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Beirut Architectural Heritage Demolished

Beirut Architectural Heritage Demolished

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Beirut Architectural Heritage Photos

Beirut’s architectural heritage is being savagely demolished, destroying along the way the collective memory that bonds the Lebanese together.

Since the early 90s and as soon as the civil war ceased, the whole of Lebanon gradually became one big national nonstop reconstruction site. The heart of Beirut was turned into a private company (Solidere), which presided over the urban planning and rehabilitation efforts. Although their work was largely criticized, either for having demolished conservable historic buildings or for destroying old valuable archaeological sites, the final result was a fine balance between economic gains, aesthetic concerns and historic considerations. Some projects were slightly relocated or revised, when conflicts occurred with existing archaeological sites or historic structures. Often times however, more practical and drastic measures were taken whereby bulldozers would simply wipe out whole areas!

A Real Estate boom soon followed, deciding the fate of what was left of Beirut’s architectural landmarks. Rich expatriates, Gulf Arab investors, as well as politicians involved in Real Estate drove prices up, encouraging property owners to sell their old homes to the highest bidders. Neighborhoods of traditional nature, which were once noted for their beautiful old mansions, their typical houses with triple-arched windows and red-tiled roof tops, their baroque rococo buildings, and even ottoman or colonial monuments, are now replaced with modern high-rise glass-glossy structures of concrete. Luxury apartments in such buildings usually range anywhere from three to five million dollars! The social and urban fabric is not being respected either, forever altering the face of the city. The beautiful gardens surrounding old homes are often also turned into car parkings, before again being replaced with more buildings.

To save what’s left of it, hundreds of conservationists and Lebanese activists joined forces with some of Beirut’s residents in a symbolic march on September the 25th 2010 that aimed to raise awareness and sound the alarm against the crimes, which were being committed against architectural treasures in the name of development and financial gain! The existing associations such as APSAD (Association for Protecting Natural Sites and Old Buildings in Lebanon) had failed to prevent the destruction of most houses and buildings of cultural value. Out of 1,200 old buildings inventoried by the Ministry of Culture since 1995, only 400 are left! It was time now for the youth to take action! Based on the initiative of two Facebook groups ‘Save Beirut Heritage’ and ‘Stop Destroying Our Heritage, their spokesperson Pascale Ingea lead the way in a long Candlelight Walk starting at Paul Bakery Gemmayze all the way to Mar Mikhael, where once stood the Cinema Vendome theatre.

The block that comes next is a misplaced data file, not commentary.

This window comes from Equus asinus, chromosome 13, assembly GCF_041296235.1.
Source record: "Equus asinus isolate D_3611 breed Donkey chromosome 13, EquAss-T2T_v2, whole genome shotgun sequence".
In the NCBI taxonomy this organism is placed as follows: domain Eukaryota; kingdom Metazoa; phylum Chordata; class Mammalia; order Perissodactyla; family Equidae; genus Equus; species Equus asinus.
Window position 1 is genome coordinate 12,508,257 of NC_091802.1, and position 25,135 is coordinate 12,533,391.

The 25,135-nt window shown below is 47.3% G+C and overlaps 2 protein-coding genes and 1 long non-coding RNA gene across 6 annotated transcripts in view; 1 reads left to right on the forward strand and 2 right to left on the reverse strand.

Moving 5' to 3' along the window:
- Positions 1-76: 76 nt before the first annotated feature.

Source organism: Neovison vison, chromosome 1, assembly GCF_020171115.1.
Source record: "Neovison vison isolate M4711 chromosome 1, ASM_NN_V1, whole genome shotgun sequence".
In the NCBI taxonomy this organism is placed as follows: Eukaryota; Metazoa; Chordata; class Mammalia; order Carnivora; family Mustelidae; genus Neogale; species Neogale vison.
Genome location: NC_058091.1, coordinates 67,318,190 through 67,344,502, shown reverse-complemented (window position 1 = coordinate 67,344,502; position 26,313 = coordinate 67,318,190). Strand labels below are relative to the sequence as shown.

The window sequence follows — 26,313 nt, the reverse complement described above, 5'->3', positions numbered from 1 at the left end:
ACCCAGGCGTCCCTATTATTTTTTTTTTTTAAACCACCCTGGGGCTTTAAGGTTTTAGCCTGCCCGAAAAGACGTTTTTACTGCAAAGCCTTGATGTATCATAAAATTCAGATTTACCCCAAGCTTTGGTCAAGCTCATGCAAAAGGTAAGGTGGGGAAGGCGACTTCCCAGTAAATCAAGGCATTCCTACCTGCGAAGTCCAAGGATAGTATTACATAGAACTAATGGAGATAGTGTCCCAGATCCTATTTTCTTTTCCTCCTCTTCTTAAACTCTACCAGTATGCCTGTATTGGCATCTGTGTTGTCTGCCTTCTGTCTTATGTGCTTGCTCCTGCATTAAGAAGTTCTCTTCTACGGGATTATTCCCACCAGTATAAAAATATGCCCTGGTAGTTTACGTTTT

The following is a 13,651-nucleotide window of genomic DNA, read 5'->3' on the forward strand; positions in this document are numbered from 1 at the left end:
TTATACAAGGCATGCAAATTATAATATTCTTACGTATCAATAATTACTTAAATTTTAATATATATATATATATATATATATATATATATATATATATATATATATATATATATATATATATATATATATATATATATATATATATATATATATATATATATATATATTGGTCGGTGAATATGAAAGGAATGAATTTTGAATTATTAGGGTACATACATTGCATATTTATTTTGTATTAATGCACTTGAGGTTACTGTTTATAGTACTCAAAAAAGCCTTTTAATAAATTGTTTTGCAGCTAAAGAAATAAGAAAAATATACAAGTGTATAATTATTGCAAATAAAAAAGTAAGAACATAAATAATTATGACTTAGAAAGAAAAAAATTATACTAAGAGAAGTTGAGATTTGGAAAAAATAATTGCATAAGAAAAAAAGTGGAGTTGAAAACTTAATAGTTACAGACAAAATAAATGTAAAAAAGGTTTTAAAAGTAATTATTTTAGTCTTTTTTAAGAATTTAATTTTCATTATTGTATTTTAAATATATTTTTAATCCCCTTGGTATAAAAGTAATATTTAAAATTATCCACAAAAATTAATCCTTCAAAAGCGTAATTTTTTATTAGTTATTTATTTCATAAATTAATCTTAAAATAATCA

The street was closed by the ISF for the event, and the crowds started gathering there around 5.30 pm. At first, the media outnumbered the participants but as the light dimmed, the numbers got less shy. You had the Lebanese scouts, local residents, the press…you could see a woman with her dog, or a mother with her child, hippie looking people, blue collars, white collars…they all came. After the national anthem, the march began. Large loudspeakers were mounted on a jeep and kept playing Fairuz and other patriotic songs. The participants were holding candles in remembrance of Beirut’s dying heritage, and would stop every now and then at one of the ‘crime scenes’, where historical buildings were pulled down. Some were also holding banners that read things like ‘Our History Is Not For Sale’ or Beirut Is Not Dubai’, or even ‘Haram, Beirut is Dying’. At each stop, they would announce their demands, which included new legislation to preserve heritage houses, official inventory of landmarks and buildings of high cultural value, urban planning and zoning, funds to support residents of old houses, green spaces etc..

The destruction of Lebanon’s architectural heritage is becoming systematic, and many landmarks like the pink house of al Manara, the traditional coffee house Ahwet el ezaz Gemmayze, the Beirut Dome, the 19th old century historic opera house in Tripoli ( masrah el inja) and many more all over Lebanon are still in danger. Other retro buildings of important cultural value such as the Carlton Hotel built in the 60s, have already disappeared, making room for an extravagant residential compound comprised of three towers.

Overall, the event was pathetically symbolic. The next step would be to stop demolitions before they occur, not just shed tears at the losses… and you can play a part in that!
What can you do? There is a hot-line you can use to report any old buildings being torn down so that activists can lobby and prevent that from happening!

Hotline Ministry of Culture: 01-612 299

Make sure you check our photo gallery if you missed the event!

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